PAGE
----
Stabilization and Liberalization in the Israeli Economy

Stabilization and Liberalization in the Israeli Economy

Paul Rivlin (Tel Aviv University, Israel)
DOI: 10.4018/978-1-4666-9548-1.ch022
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Abstract

This chapter examines the stabilization programs of 1985, 2003, other changes in fiscal policy and the liberalization of the Israeli economy. These programs have had dramatic effects in terms of reducing inflation, encouraging growth and improving the balance of payments and the structure of the economy. At the same time, they have reduced the role of the state and have been accompanied by growing inequality and an increase in relative poverty that resulted in an increase in transfers to households and a squeeze on other public spending.
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Introduction

The achievements of the Israeli economy over the last three decades have been impressive despite severe problems, especially in the 1980s. The population increased from 3.9 million in 1980 to 8.1 million in 2013 while GDP rose from $73 billion to $291 billion in 2013 (in 2013 prices and exchange rates). As a result, GDP per capita almost doubled from $18,000 to $35,925.

Table 1 shows that since the early 1980s the Israeli economy has also experienced major structural change. Between 1981 and 2013, the share of public spending in GDP fell by 33 percent while public sector revenues fell by just over twenty percent. As a result, the public sector balance moved from an average annual deficit of 9.8 percent of GDP in 1981-85 to 3.7 percent in 2009-2013. The ratio of domestic debt to GDP more than halved from almost 149 percent in 1983 to just under 62 percent in 2013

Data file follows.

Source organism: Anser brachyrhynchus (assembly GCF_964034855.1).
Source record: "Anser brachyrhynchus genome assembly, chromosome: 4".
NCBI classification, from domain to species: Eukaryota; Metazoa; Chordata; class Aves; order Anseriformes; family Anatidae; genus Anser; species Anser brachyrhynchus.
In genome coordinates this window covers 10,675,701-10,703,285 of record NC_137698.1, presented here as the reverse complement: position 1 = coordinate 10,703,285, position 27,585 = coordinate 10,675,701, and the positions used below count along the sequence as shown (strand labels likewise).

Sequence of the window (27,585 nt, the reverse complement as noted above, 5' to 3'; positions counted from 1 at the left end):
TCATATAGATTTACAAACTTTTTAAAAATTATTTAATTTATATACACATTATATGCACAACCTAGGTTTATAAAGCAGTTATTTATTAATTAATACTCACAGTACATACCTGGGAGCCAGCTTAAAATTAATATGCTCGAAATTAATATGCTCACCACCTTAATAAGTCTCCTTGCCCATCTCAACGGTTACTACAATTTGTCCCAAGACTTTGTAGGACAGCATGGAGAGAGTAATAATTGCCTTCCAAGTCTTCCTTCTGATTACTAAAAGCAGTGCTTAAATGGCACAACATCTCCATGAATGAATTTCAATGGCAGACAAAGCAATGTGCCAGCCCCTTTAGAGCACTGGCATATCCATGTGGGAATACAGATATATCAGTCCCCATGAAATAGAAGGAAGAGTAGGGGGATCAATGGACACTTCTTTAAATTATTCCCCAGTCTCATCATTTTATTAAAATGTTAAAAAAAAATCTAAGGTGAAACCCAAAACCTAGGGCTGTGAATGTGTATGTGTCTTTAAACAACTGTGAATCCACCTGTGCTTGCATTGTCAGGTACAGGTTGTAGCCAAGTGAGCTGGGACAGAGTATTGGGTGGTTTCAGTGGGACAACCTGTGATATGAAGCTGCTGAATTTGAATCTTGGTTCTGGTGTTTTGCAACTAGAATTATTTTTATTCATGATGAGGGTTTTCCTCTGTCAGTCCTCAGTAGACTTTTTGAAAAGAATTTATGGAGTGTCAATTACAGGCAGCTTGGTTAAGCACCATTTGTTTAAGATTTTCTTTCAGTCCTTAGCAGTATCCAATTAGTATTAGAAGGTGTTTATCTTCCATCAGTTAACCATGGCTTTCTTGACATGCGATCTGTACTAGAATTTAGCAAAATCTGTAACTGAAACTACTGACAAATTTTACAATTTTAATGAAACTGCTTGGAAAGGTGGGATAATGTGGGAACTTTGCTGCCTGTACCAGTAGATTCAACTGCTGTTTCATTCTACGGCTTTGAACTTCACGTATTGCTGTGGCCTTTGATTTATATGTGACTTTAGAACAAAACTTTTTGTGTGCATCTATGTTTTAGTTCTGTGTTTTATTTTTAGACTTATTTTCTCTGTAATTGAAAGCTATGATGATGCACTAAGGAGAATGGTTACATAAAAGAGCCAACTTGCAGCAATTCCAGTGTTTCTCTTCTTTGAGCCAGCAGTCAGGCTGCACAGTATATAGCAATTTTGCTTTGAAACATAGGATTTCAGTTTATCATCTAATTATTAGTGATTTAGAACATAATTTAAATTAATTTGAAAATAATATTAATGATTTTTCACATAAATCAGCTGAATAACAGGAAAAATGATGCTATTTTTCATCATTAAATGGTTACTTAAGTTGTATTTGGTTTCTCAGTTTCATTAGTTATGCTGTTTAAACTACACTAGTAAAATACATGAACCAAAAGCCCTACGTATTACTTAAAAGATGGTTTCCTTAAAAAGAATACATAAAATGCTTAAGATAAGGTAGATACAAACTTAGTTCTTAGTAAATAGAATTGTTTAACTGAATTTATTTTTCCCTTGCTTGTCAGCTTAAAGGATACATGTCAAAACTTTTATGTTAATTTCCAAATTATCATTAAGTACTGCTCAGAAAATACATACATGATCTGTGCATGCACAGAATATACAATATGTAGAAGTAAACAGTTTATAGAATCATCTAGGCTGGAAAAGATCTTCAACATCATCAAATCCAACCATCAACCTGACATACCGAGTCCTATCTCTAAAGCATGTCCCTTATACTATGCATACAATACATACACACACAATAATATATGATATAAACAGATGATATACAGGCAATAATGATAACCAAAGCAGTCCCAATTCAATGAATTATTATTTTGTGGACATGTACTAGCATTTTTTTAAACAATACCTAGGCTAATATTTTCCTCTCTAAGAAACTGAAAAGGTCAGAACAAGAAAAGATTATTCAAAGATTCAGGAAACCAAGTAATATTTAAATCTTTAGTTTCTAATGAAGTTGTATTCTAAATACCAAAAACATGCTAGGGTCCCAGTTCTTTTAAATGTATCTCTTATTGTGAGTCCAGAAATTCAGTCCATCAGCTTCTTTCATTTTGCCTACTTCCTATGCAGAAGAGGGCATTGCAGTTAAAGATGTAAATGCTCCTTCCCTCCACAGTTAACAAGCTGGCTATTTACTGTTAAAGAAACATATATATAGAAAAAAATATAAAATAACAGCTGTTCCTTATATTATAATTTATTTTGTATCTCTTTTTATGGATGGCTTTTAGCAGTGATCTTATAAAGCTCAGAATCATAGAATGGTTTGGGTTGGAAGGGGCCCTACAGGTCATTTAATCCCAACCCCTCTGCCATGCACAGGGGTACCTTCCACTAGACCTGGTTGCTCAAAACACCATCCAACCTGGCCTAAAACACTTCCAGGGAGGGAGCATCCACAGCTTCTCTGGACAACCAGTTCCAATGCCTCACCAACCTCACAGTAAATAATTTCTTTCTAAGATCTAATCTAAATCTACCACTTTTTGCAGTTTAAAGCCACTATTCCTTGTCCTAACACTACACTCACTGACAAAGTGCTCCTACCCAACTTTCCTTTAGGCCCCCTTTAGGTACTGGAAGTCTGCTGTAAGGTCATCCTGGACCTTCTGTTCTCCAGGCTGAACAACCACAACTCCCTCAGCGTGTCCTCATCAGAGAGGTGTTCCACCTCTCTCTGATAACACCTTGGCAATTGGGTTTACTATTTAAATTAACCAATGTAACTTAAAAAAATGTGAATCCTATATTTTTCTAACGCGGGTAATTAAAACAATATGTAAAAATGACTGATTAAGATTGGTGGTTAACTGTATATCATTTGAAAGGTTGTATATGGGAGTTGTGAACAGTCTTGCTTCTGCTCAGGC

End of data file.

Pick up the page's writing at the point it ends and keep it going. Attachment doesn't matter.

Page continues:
Table 1.
The budget and the debt, 1980-2013 percent of GDP
YearTotal ReceiptsTotal
Expenditure
Total
Deficit
Total Net Domestic Debt, Year End
198059.0-11.5
198156.772.8-16.1
198257.569.5-11.9
198358.564.4-5.9148.8
198453.668.8-15.3135.4
198564.564.50.0144.5
198662.559.72.7133.8
198756.857.3-0.6121.9
198853.156.3-3.2121.2
198949.555.6-6.1126.3
199049.254.8-5.7114.4
199149.153.4-4.399.6
199248.754.3-5.6100.5
199348.753.5-4.894.2
199447.851.3-3.484.8
199544.549.1-4.678.2
199643.849.3-5.575.2
199744.748.9-4.277.0
199843.747.8-4.074.6
199943.446.9-3.573.5
200043.645.1-1.467.6
200143.547.5-4.076.6
200243.548.4-4.981.6
200342.147.9-5.885.9
200441.245.3-4.183.9
200540.943.4-2.579.0
200642.143.1-0.971.9
200741.341.5-0.364.0
200838.640.7-2.164.6
200935.741.0-5.366.3
201036.540.1-3.663.4
201136.739.4-2.762.2
201235.439.2-3.961.7
201336.239.4-3.261.9

Source: Bank of Israel Annual Report (2013) and author's calculations.

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